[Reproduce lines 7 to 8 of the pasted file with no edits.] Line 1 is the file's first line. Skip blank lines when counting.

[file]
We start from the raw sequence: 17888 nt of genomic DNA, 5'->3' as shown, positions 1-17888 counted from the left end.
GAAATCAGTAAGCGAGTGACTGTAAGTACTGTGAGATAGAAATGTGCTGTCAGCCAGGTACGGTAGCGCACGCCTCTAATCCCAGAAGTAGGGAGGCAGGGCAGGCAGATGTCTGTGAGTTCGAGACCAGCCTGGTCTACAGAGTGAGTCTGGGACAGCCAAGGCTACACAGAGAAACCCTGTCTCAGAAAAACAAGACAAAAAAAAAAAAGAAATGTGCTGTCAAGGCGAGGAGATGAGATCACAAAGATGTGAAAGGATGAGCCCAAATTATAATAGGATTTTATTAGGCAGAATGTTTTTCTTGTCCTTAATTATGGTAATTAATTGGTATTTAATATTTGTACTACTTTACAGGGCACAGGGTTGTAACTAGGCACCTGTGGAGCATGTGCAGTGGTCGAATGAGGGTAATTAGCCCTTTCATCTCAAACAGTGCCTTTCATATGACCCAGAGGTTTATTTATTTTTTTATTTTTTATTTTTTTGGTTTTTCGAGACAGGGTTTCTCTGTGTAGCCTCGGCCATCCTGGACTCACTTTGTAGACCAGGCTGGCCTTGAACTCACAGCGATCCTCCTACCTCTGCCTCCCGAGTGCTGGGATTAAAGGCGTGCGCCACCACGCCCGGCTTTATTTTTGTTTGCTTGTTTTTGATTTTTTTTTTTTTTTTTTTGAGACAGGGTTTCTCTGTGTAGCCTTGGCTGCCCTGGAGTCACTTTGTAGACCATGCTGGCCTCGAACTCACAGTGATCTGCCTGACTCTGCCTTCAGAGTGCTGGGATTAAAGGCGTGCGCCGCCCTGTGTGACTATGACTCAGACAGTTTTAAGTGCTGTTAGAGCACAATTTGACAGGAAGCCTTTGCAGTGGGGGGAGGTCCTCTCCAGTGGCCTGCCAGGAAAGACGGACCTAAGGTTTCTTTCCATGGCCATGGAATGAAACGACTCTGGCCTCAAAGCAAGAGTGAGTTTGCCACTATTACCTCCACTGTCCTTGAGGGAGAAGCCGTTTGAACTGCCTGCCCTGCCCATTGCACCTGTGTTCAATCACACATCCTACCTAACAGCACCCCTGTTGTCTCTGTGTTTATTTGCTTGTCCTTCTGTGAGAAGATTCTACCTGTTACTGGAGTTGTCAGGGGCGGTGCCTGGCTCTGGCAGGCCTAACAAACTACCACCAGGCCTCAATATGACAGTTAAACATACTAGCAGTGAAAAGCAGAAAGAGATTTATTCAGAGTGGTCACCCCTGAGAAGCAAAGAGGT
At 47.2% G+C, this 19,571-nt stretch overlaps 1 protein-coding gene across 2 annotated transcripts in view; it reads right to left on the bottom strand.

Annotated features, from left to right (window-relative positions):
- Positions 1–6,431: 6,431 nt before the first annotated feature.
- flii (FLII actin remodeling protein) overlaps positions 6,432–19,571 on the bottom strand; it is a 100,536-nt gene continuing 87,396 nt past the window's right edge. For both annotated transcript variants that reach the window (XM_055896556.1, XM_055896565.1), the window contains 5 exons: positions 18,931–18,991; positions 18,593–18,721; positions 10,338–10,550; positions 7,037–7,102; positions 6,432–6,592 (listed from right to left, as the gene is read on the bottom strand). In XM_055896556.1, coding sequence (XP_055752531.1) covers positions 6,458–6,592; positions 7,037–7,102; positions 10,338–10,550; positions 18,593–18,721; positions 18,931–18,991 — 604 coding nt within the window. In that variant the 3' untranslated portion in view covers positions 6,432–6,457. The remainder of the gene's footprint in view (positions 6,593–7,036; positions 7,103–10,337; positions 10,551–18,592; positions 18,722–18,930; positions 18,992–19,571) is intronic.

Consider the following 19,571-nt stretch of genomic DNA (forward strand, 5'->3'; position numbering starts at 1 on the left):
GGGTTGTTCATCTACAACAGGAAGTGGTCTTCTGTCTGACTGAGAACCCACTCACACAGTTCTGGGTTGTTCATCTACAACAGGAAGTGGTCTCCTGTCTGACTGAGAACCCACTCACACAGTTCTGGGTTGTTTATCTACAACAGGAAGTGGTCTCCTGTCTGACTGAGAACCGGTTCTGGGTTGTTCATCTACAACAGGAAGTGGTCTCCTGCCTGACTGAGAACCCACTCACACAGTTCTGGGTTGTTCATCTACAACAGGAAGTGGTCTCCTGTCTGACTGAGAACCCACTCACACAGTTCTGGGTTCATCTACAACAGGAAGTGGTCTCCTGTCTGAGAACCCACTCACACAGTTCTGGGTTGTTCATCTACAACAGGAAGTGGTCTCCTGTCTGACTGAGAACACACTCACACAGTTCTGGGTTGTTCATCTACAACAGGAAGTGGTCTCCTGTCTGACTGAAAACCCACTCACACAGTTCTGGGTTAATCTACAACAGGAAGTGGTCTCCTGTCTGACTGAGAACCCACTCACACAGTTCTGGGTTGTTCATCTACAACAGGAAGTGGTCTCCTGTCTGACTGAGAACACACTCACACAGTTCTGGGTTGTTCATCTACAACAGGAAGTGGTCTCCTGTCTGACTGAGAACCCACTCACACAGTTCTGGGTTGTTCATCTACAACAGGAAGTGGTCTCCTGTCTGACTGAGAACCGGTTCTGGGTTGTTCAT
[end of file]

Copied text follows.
Consider the following 19,571-nt stretch of genomic DNA (forward strand, 5'->3'; position numbering starts at 1 on the left):
GGGTTGTTCATCTACAACAGGAAGTGGTCTTCTGTCTGACTGAGAACCCACTCACACAGTTCTGGGTTGTTCATCTACAACAGGAAGTGGTCTCCTGTCTGACTGAGAACCCACTCACACAGTTCTGGGTTGTTTATCTACAACAGGAAGTGGTCTCCTGTCTGACTGAGAACCGGTTCTGGGTTGTTCATCTACAACAGGAAGTGGTCTCCTGCCTGACTGAGAACCCACTCACACAGTTCTGGGTTGTTCATCTACAACAGGAAGTGGTCTCCTGTCTGACTGAGAACCCACTCACACAGTTCTGGGTTCATCTACAACAGGAAGTGGTCTCCTGTCTGAGAACCCACTCACACAGTTCTGGGTTGTTCATCTACAACAGGAAGTGGTCTCCTGTCTGACTGAGAACACACTCACACAGTTCTGGGTTGTTCATCTACAACAGGAAGTGGTCTCCTGTCTGACTGAAAACCCACTCACACAGTTCTGGGTTAATCTACAACAGGAAGTGGTCTCCTGTCTGACTGAGAACCCACTCACACAGTTCTGGGTTGTTCATCTACAACAGGAAGTGGTCTCCTGTCTGACTGAGAACACACTCACACAGTTCTGGGTTGTTCATCTACAACAGGAAGTGGTCTCCTGTCTGACTGAGAACCCACTCACACAGTTCTGGGTTGTTCATCTACAACAGGAAGTGGTCTCCTGTCTGACTGAGAACCGGTTCTGGGTTGTTCAT